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Providing information, education, and training to build knowledge, develop skills, and change attitudes that will lead to increased independence, productivity, self determination, integration and inclusion (IPSII) for people with developmental disabilities and their families.

Illinois Advocates Launch "Freedom Ride '05"
By Dave Reynolds, Inclusion Daily Express
October 17, 2005

ALTON, ILLINOIS--A group of about 30 people with disabilities, along with their family members and advocates, left Alton on what will be a 700-mile journey across the state to bring attention to what they claim is its bias toward institutions.

Calling the action the "Freedom Ride '05", organizers compared it to the civil rights marches of the 1960s.

Campaigners want the state to take advantage of a waiver program that would allow people to use their Medicaid funds for community-based services rather than nursing homes and other institutions.

Illinois officials estimate that the state spends $300 million each year to house 2,740 people with intellectual disabilities in its nine state-run institutions.

According to the most recent data from the State of the States in Developmental Disabilities report, Illinois in 2002 had the fourth largest population of individuals in state-operated institutions, behind Texas, California and New Jersey.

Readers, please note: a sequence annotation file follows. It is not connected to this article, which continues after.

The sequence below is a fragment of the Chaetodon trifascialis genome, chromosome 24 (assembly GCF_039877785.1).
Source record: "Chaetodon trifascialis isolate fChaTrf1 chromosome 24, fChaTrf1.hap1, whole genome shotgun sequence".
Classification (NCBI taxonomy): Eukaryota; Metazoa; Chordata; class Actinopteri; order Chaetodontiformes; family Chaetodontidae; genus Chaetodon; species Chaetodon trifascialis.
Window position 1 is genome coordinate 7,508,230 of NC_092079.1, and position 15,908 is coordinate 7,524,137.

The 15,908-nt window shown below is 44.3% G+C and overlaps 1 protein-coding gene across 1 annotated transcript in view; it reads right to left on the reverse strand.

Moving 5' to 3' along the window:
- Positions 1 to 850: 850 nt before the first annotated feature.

"These institutions may provide a convenient way to care for people, but they rob them of their ability and responsibility of personal choice. Large institutions provide one-size-fits-all care for individuals whose needs vary greatly," said Ann Ford, executive director of the Illinois Network of Centers for Independent Living, in a press release.

The action is scheduled to end in the state capital on Thursday, with a speech by Lois Curtis, the surviving plaintiff in the landmark case of Olmstead v. L.C. and E.W.

In 1999, the U.S. Supreme Court used that case to rule that institutionalizing people with disabilities unnecessarily violates their rights under the Americans with Disabilities Act. The federal government followed the decision with an order to states to come up with plans to help people who wanted to leave institutions to move into communities and to keep from institutionalizing people who do not want to be housed in such facilities.

"Institutional care is a thing of the past," said organizer Lester Pritchard. "We need a 21st Century approach to this issue. The status quo is unacceptable."

"Plaintiff in Landmark Olmstead Case to Join Freedom Ride '05" (Real Choice In Illinois)
"Disability advocates hitting road against group homes" (News-Gazette)
State of the States in Developmental Disabilities (University of Colorado)


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